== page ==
0

How do I make something like:

!#/bin/bash
if (system name == Jessie)
#script
if (system name == Wheezy)
#script
else
echo "It won't work on your Raspberry Pi version, please update"

if (kernel version == >= 4.4)
#script
if (kernel version == <= 4.4)
#script
else
echo "Bad kernel version"
3

You can try something like this. You may have to enhance this but the below script will work for you syntactically and also will tell which files to lookup and verify.

#!/usr/bin/bash

debian_version=`egrep "jessie|wheezy" /etc/os-release`
if [ `echo $debian_version|grep -c "jessie"` == 1 ]
then
   echo "jesse"
elif [ `echo $debian_version|grep -c "wheezy"` == 1 ] 
then
   echo "wheezy"
else
   echo "Some other version"
fi 


kernel_version=`uname -a|awk '{print $3}'`
if [ $kernel_version == "4.4" ]
then
    echo "version is 4.4"
fi
  • If your shebang is specifically bash (and not sh, since this is a bashism and not standard shell speak), you can use if [[ "$debian_version" =~ "jessie" ]] instead of that echo -> grep pipeline. Note the double brackets. Won't it be wheezy, BTW? – goldilocks Aug 30 '16 at 12:41
  • @goldilocks . That's cool. I have used matching with the operator '~' when I used to write scripts in awk. I never knew this could be used like this in shell scripts. Can you please go ahead and correct. Always the best option should be in posts is what I believe. – Varad A G Aug 30 '16 at 12:45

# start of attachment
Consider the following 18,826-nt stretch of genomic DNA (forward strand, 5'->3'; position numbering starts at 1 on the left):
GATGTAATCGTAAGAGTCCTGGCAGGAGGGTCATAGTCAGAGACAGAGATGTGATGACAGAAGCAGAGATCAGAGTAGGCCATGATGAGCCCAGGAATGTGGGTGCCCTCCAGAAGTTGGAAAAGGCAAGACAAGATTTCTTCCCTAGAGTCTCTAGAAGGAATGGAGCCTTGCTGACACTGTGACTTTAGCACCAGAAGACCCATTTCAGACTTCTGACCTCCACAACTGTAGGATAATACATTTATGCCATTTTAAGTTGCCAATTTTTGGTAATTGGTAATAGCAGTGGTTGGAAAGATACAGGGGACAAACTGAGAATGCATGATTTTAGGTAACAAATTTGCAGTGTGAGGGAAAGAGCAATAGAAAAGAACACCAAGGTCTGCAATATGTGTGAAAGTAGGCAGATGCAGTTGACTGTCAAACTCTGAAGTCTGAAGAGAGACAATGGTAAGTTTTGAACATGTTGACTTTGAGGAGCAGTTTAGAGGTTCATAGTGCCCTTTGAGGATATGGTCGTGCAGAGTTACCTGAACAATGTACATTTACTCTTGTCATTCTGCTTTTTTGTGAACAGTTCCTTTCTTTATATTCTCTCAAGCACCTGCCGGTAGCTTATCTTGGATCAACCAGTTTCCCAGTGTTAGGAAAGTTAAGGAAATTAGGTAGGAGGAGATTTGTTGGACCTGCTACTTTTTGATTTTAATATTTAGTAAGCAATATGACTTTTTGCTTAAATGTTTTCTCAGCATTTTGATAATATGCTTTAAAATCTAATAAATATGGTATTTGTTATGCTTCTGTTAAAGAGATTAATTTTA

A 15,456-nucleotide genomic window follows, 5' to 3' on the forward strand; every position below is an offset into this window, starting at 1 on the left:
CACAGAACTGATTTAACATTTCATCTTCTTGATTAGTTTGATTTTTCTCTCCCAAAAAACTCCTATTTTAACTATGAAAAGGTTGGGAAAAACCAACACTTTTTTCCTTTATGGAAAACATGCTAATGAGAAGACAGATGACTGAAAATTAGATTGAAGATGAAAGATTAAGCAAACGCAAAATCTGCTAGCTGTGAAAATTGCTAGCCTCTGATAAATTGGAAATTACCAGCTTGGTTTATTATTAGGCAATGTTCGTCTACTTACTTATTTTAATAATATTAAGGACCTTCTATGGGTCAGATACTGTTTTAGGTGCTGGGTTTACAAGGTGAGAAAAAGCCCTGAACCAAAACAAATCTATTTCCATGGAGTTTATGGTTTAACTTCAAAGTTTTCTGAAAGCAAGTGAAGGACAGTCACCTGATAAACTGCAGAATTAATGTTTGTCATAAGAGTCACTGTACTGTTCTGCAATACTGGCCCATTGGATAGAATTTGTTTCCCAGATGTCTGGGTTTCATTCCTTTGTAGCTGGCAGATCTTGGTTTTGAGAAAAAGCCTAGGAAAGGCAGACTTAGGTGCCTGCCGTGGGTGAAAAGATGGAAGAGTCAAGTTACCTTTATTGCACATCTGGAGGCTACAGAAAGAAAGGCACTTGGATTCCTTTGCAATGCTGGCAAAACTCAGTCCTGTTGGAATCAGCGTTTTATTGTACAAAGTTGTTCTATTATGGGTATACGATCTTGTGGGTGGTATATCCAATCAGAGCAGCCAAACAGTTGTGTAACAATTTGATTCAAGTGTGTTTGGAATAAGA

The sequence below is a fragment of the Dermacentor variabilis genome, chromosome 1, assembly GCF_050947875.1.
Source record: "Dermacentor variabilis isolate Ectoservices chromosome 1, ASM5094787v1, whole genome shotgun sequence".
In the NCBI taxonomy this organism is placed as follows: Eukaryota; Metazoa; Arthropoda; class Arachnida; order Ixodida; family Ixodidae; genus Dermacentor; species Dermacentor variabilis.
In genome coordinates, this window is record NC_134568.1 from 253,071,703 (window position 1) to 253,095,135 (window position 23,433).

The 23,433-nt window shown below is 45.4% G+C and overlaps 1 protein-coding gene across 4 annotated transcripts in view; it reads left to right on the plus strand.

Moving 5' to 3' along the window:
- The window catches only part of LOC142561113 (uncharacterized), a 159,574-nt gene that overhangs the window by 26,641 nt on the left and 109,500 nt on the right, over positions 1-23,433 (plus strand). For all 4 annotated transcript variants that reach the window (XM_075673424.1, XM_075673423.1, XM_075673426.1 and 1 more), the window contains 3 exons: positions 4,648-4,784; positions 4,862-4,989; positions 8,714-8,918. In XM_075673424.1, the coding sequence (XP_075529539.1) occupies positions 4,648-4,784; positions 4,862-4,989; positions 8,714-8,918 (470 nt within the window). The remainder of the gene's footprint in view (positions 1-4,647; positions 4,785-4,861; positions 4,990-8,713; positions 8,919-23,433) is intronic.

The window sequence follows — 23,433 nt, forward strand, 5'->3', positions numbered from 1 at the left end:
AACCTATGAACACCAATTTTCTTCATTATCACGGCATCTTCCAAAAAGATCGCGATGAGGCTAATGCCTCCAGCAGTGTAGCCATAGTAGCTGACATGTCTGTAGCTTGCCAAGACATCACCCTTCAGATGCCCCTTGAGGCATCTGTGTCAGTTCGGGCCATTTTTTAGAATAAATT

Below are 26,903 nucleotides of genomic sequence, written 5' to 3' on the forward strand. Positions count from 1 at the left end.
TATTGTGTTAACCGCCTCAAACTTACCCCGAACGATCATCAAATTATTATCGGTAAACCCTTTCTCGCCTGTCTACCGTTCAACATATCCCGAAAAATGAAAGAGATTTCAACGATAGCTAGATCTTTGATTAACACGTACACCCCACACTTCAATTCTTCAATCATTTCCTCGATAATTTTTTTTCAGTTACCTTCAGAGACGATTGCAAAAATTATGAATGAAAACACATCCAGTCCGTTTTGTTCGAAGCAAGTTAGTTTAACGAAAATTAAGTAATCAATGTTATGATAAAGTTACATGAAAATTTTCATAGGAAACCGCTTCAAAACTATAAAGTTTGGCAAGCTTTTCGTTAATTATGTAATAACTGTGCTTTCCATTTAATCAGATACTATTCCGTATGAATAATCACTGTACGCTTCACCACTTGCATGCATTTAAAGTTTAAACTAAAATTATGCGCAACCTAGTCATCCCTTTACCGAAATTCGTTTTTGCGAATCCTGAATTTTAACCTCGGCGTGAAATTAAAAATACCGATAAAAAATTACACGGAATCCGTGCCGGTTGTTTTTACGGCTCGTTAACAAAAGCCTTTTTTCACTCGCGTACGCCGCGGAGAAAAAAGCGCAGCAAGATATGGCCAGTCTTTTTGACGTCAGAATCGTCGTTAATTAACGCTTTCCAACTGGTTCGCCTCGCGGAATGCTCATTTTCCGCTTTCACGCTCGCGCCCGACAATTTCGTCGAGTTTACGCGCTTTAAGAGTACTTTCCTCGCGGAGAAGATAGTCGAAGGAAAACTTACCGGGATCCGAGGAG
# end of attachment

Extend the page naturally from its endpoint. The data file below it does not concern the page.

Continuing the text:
• 2
    I corrected the "wheeze" to "wheezy" since I'm pretty sure that's wrong. The other bit I'll leave up to the reader; seeing multiple ways of doing something doesn't hurt and yours is safer if someone is doing this with !#/bin/sh (bash will behave differently when invoked as sh, and on Raspbian sh is actually linked to dash, not bash). – goldilocks Aug 30 '16 at 12:49
  • What -eq in $kernel_version -eq "4.4" means? – k073l Aug 30 '16 at 16:58
  • @k073l In shell script while comparing integers you need to use -eq, -ne -gt. and "==" is used for comparing strings. – Varad A G Aug 30 '16 at 17:02
4

Here's something which takes a different twist on /etc/os-release, which has a standardized format based around setting shell variables, meaning you can source it and use them. First have a look at the actual file to get the idea, then consider:

#!/bin/bash

source /etc/os-release

case $VERSION_ID in
"7")
    echo "Raspbian 7 is wheezy."
    ;;
"8")
    echo "Raspbian 8 is jessie."
    ;;
"9")
    echo "Raspbian 9 is stretch."
    ;;
*)
    echo "This is $NAME, not Raspbian."
    ;;
esac

It doesn't include anything about the kernel for which parsing uname -r (or /proc/version) is more appropriate. Also, it could be made more robust by actually checking $NAME to make sure this isn't some other Debian/Raspbian derived distro using the same version numbering (although what you are doing will likely work with them anyway as they are parallel, which is why there's a Debian 6 but no Raspbian 6).

BTW stay away from Raspbian 9, it is still considered "testing".

Your Answer

By clicking “Post Your Answer”, you agree to our terms of service, privacy policy and cookie policy

Not the answer you're looking for? Browse other questions tagged or ask your own question.